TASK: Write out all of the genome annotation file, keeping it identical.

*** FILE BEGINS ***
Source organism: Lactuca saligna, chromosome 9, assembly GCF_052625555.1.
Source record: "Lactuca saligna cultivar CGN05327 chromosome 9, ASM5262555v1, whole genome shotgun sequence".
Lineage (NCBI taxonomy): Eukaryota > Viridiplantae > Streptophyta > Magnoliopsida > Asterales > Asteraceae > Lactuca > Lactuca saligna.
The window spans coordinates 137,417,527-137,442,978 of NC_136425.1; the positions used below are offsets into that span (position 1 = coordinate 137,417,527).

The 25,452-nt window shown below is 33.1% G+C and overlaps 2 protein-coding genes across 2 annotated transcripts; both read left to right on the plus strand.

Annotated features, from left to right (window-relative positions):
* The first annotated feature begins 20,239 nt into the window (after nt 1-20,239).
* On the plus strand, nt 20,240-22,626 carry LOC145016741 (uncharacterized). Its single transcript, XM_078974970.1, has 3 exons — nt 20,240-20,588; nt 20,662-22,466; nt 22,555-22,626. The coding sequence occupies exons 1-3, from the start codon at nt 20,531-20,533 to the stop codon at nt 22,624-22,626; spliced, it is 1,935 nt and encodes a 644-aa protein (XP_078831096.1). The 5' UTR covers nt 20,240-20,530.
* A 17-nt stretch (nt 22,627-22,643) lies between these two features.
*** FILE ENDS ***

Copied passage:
Source organism: Lactuca saligna, chromosome 9, assembly GCF_052625555.1.
Source record: "Lactuca saligna cultivar CGN05327 chromosome 9, ASM5262555v1, whole genome shotgun sequence".
Lineage (NCBI taxonomy): Eukaryota > Viridiplantae > Streptophyta > Magnoliopsida > Asterales > Asteraceae > Lactuca > Lactuca saligna.
The window spans coordinates 137,417,527-137,442,978 of NC_136425.1; the positions used below are offsets into that span (position 1 = coordinate 137,417,527).

The 25,452-nt window shown below is 33.1% G+C and overlaps 2 protein-coding genes across 2 annotated transcripts; both read left to right on the plus strand.

Annotated features, from left to right (window-relative positions):
* The first annotated feature begins 20,239 nt into the window (after nt 1-20,239).
* On the plus strand, nt 20,240-22,626 carry LOC145016741 (uncharacterized). Its single transcript, XM_078974970.1, has 3 exons — nt 20,240-20,588; nt 20,662-22,466; nt 22,555-22,626. The coding sequence occupies exons 1-3, from the start codon at nt 20,531-20,533 to the stop codon at nt 22,624-22,626; spliced, it is 1,935 nt and encodes a 644-aa protein (XP_078831096.1). The 5' UTR covers nt 20,240-20,530.
* A 17-nt stretch (nt 22,627-22,643) lies between these two features.